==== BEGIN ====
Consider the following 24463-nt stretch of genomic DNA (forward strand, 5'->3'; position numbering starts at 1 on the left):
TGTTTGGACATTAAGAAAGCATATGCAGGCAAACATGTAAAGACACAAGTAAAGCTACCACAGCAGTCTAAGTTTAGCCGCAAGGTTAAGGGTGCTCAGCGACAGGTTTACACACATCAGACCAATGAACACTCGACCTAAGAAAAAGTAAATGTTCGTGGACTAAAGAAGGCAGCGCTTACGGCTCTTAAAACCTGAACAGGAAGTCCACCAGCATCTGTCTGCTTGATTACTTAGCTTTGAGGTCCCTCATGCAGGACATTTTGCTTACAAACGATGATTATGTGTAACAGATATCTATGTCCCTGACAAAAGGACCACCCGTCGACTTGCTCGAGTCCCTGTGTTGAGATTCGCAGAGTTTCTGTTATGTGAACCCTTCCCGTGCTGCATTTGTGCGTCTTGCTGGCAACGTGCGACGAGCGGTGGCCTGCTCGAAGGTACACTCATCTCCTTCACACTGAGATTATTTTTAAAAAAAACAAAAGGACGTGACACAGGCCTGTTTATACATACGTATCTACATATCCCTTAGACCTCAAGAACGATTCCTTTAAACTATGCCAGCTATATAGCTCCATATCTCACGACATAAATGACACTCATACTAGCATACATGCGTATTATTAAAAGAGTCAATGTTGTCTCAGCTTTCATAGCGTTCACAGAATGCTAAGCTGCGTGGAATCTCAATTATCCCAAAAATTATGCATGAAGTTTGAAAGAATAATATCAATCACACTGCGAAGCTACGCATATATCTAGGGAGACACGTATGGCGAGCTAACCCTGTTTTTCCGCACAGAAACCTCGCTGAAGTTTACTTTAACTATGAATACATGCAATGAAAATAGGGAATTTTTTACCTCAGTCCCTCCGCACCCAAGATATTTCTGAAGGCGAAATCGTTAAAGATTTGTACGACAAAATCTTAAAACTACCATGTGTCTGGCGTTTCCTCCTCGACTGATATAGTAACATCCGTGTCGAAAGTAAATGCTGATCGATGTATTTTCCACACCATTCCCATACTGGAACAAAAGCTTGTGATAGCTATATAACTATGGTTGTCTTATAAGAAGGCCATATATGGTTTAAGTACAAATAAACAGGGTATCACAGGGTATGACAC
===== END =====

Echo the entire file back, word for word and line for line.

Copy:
Consider the following 24463-nt stretch of genomic DNA (forward strand, 5'->3'; position numbering starts at 1 on the left):
TGTTTGGACATTAAGAAAGCATATGCAGGCAAACATGTAAAGACACAAGTAAAGCTACCACAGCAGTCTAAGTTTAGCCGCAAGGTTAAGGGTGCTCAGCGACAGGTTTACACACATCAGACCAATGAACACTCGACCTAAGAAAAAGTAAATGTTCGTGGACTAAAGAAGGCAGCGCTTACGGCTCTTAAAACCTGAACAGGAAGTCCACCAGCATCTGTCTGCTTGATTACTTAGCTTTGAGGTCCCTCATGCAGGACATTTTGCTTACAAACGATGATTATGTGTAACAGATATCTATGTCCCTGACAAAAGGACCACCCGTCGACTTGCTCGAGTCCCTGTGTTGAGATTCGCAGAGTTTCTGTTATGTGAACCCTTCCCGTGCTGCATTTGTGCGTCTTGCTGGCAACGTGCGACGAGCGGTGGCCTGCTCGAAGGTACACTCATCTCCTTCACACTGAGATTATTTTTAAAAAAAACAAAAGGACGTGACACAGGCCTGTTTATACATACGTATCTACATATCCCTTAGACCTCAAGAACGATTCCTTTAAACTATGCCAGCTATATAGCTCCATATCTCACGACATAAATGACACTCATACTAGCATACATGCGTATTATTAAAAGAGTCAATGTTGTCTCAGCTTTCATAGCGTTCACAGAATGCTAAGCTGCGTGGAATCTCAATTATCCCAAAAATTATGCATGAAGTTTGAAAGAATAATATCAATCACACTGCGAAGCTACGCATATATCTAGGGAGACACGTATGGCGAGCTAACCCTGTTTTTCCGCACAGAAACCTCGCTGAAGTTTACTTTAACTATGAATACATGCAATGAAAATAGGGAATTTTTTACCTCAGTCCCTCCGCACCCAAGATATTTCTGAAGGCGAAATCGTTAAAGATTTGTACGACAAAATCTTAAAACTACCATGTGTCTGGCGTTTCCTCCTCGACTGATATAGTAACATCCGTGTCGAAAGTAAATGCTGATCGATGTATTTTCCACACCATTCCCATACTGGAACAAAAGCTTGTGATAGCTATATAACTATGGTTGTCTTATAAGAAGGCCATATATGGTTTAAGTACAAATAAACAGGGTATCACAGGGTATGACAC